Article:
Not-so-common sense?

Winter is quickly approaching, sicknesses in various forms are spreading and final exams are the only obstacles between students and break. Though University students are preparing for their last graded tests of what they have learned this semester, students are examined on a daily basis as to the extent of their common sense.

While University students are among the best and brightest in the nation, were in the top of their high school classes and had high SAT scores, some believe there is a general lack in knowledge outside of the classroom.

University of Michigan senior Christina Hagan, who worked at the University this summer, said she had high expectations for students here when she first arrived.

"University of Virginia has a very high reputation, and they're real book-smart people, so I was expecting them to have a level of street smarts to match it," Hagan said.

Instead, Hagan said she was not impressed with what she found. The Facebook group "Overheard at U.Va.," which hosts amusing anecdotes that students witness around Grounds, demonstrates just the kind of behavior and conversations Hagan observed.

"I don't even know how to describe what I discovered when I came to U.Va.," Hagan said. "A lot of things would be what people would say. I was expecting them to be like Michigan students, but they're not."

The lack of common sense, or "street smarts," that Hagan mentioned is noticed by many University students and professors as well.

"I walk the Grounds Saturday and Sunday morning for exercise, and, on more than one occasion, I've seen students out in 30-degree weather in mid-October/November in flip-flops, shorts, occasionally even barefoot," Drama Prof. John Frick said. "I know full well what is going to happen -- they're going to get sick and go to their professor and say, 'I've got pneumonia' ... [in late fall there are] all kinds of illnesses, and it doesn't make much sense to go out and ask for it."

Third-year College student Blake Segal agreed that many University students don't always act in accordance with their level of intellect, yet he said they usually are more careful when it comes to more significant matters.

"If you wear flip-flops in the wintertime, you're wack," Segal said. "If you are surprised that you slipped on the stairs of Cabell when it's raining outside, you are wack ... but I think people are smart about important things, like getting work done."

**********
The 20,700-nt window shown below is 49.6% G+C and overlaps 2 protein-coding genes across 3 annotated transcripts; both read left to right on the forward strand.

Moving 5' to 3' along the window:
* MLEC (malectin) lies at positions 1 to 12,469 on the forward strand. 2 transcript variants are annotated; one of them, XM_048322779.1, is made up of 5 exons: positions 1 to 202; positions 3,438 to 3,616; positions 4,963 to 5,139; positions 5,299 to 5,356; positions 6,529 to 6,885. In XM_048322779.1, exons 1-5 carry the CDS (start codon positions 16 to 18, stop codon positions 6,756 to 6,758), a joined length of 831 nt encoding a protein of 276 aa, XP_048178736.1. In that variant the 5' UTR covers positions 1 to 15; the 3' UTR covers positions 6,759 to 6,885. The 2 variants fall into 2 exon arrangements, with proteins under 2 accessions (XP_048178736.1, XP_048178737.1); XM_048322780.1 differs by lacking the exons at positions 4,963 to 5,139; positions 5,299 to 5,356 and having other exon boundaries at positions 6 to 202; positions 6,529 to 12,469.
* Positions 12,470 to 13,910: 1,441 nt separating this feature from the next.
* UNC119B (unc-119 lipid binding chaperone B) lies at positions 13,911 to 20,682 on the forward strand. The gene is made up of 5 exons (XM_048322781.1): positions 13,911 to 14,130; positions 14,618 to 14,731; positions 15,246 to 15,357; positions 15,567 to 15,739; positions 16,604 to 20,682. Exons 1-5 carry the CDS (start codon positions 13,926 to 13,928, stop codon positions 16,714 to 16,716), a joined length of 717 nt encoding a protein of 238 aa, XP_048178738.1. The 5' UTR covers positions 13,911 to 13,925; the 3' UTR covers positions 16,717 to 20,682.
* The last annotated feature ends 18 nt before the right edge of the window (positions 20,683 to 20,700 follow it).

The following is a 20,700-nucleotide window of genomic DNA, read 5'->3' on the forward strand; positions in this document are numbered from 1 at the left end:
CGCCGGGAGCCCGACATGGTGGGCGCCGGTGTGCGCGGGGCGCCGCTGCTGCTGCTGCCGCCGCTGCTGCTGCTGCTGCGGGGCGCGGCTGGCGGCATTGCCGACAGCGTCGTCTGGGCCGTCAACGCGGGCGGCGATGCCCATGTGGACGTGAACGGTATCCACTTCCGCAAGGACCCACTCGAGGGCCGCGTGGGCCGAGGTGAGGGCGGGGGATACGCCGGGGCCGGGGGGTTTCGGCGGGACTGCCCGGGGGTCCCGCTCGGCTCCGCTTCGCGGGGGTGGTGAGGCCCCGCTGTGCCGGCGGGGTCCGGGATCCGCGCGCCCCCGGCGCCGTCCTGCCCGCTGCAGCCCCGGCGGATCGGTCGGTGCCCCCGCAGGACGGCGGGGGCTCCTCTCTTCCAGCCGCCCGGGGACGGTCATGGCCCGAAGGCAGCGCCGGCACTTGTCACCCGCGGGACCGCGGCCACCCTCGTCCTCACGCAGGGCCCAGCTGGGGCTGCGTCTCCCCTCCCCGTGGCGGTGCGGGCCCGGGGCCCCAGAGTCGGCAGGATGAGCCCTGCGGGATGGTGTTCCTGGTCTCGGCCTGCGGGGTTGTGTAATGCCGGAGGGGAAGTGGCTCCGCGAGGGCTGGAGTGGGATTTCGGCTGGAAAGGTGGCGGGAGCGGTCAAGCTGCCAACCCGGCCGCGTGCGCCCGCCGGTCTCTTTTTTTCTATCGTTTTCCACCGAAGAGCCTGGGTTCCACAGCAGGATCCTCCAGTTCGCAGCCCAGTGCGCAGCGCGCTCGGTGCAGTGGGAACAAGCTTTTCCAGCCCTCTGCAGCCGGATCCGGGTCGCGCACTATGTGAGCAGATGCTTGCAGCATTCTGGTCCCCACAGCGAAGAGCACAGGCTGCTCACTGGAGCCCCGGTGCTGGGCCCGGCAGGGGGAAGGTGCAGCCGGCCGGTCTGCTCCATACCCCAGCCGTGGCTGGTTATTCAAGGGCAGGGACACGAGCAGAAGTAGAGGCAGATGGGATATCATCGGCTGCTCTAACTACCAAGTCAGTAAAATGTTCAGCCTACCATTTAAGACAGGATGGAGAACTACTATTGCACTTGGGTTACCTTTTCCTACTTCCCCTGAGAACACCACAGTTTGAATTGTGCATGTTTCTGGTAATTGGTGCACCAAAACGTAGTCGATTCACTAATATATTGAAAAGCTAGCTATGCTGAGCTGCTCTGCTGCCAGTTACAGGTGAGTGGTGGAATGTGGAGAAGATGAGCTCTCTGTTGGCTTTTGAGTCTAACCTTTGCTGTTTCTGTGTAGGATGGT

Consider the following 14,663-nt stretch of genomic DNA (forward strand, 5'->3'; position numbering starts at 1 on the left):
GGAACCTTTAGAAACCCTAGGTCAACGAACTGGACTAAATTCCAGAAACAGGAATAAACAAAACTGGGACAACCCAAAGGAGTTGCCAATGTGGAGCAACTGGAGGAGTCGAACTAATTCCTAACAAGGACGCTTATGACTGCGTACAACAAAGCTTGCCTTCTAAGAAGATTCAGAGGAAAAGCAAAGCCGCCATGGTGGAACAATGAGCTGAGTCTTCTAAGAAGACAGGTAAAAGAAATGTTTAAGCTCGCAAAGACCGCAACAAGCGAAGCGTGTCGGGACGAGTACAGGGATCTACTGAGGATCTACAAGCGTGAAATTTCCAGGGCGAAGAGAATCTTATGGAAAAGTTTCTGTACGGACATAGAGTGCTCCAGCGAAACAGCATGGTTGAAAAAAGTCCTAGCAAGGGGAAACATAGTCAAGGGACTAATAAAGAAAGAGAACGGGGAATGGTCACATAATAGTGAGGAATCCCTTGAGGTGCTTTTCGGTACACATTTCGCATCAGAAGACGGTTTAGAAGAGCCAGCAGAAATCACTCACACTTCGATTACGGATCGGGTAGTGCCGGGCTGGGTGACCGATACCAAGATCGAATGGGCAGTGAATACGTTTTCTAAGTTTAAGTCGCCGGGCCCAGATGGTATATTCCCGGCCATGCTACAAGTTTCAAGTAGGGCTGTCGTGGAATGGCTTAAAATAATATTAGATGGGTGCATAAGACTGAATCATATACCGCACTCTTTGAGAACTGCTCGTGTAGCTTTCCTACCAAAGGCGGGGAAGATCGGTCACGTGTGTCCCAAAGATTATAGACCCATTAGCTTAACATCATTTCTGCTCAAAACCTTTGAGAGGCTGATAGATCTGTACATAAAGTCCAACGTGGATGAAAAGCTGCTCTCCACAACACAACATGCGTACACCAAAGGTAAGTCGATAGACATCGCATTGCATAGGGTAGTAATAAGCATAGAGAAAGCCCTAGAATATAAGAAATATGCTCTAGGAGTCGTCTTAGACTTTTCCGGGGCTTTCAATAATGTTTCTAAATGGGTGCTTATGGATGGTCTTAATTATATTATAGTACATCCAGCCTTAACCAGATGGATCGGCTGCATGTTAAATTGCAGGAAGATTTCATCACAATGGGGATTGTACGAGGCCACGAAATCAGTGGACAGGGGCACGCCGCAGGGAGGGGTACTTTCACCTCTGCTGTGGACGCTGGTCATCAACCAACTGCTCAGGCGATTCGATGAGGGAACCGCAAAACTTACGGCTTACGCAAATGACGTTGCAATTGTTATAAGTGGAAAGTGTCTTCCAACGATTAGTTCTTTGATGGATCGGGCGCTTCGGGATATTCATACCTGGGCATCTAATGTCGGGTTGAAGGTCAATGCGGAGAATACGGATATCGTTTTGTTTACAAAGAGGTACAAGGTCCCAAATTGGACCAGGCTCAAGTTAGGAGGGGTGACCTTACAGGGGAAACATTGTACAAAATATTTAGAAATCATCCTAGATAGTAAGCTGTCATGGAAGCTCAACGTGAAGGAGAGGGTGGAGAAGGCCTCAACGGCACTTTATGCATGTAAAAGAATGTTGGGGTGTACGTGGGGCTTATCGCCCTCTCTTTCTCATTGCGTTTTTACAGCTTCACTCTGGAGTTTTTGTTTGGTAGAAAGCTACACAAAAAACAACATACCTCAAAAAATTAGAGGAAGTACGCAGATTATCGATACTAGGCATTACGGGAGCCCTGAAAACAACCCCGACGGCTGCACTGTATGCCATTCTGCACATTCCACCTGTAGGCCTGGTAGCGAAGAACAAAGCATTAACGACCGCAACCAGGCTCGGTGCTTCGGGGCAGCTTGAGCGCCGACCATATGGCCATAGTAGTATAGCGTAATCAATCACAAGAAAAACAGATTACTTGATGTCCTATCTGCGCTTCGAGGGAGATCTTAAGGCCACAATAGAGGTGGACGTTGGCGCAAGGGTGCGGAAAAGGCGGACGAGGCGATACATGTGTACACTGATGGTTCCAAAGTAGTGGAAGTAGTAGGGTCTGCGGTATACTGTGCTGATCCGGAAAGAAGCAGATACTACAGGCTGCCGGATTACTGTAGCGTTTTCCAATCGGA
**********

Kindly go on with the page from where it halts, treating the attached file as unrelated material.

Frick attributed this apparent lack in common sense more to the college age group than as a distinctive characteristic of the University itself.

"It may be the tail end of the feeling of invulnerability from when you're a teenager," Frick said. "I don't think it's unique to U.Va. -- I'd venture to say there are [plenty of illogical] things that are done elsewhere. My colleagues at other colleges seem to say their students" do not exhibit any more common sense than students here.

As Hagan mentioned, many times students get caught up in their studies, especially at a school such as the University, and don't get to experience the "real world."

"There's definitely a difference between book smarts and street smarts," Segal said. "I think people at U.Va. have both, which is why we don't go to awful depressing bookworm schools. I think a defining characteristic of U.Va. is we can work hard and be normal people."

Yet some still said they feel there is a disparity between students' knowledge required for class and that required in the world outside of Grounds. Third-year Commerce student Lindsey Preuss said she herself is guilty of not being as aware as she should be of current events.

"Even in my classes, a lot of people seemed uninformed of the potential significance of the elections we just had," Preuss said. "Either they didn't really know a lot about the candidates or they didn't know the results, and a lot of them didn't know that next morning it was still being contested."

Preuss suggested the University's location as a main factor in students' awareness, or lack thereof.

"I think if we were in more of a city, if we were in D.C. or in New York, we'd have a better idea [of world events], because you can feel it all around you," Preuss said. "But the fact that we're in a small town, I think it's easy to forget everything that's going on ... when the only problems you can see in front of you are whether the men's soccer team will get to the championship game or when your next final is. We sort of make our own problems seem huge and limit our view of world problems that actually affect a lot more people."

Preuss said living in this Charlottesville bubble tends to give University students a complex of indestructibility, much like what Frick referred to.

"I'm sure there's a percentage of U.Va. students that are very informed and very conscientious, but I think there's also a large group of people who are like me and think that, we're at U.Va. -- it's the number one or number two public school in the country," Preuss said. "It's almost a feeling of invincibility and unaffectedness -- that we're going to affect the world, but we're not going to affect it yet."

Charlottesville and the University act as a microcosm, further shielding students from the outside world, as Preuss mentioned. Yet students' apparent lack of knowledge outside of their textbooks is not so much a criticism of the University in particular, but of the college demographic in general.

"I would think [the lack of familiarity with the outside world] is prevalent at all schools," Preuss said. "I think it's surprising it's so prevalent at U.Va., given the type of student that comes here."

Frick agreed the University is not different from other schools in that regard, no matter how many hours students spend in the library.

"I'd venture to say you could go to Harvard and see people walking in 20-degree weather in flip-flops, too," he said.

related stories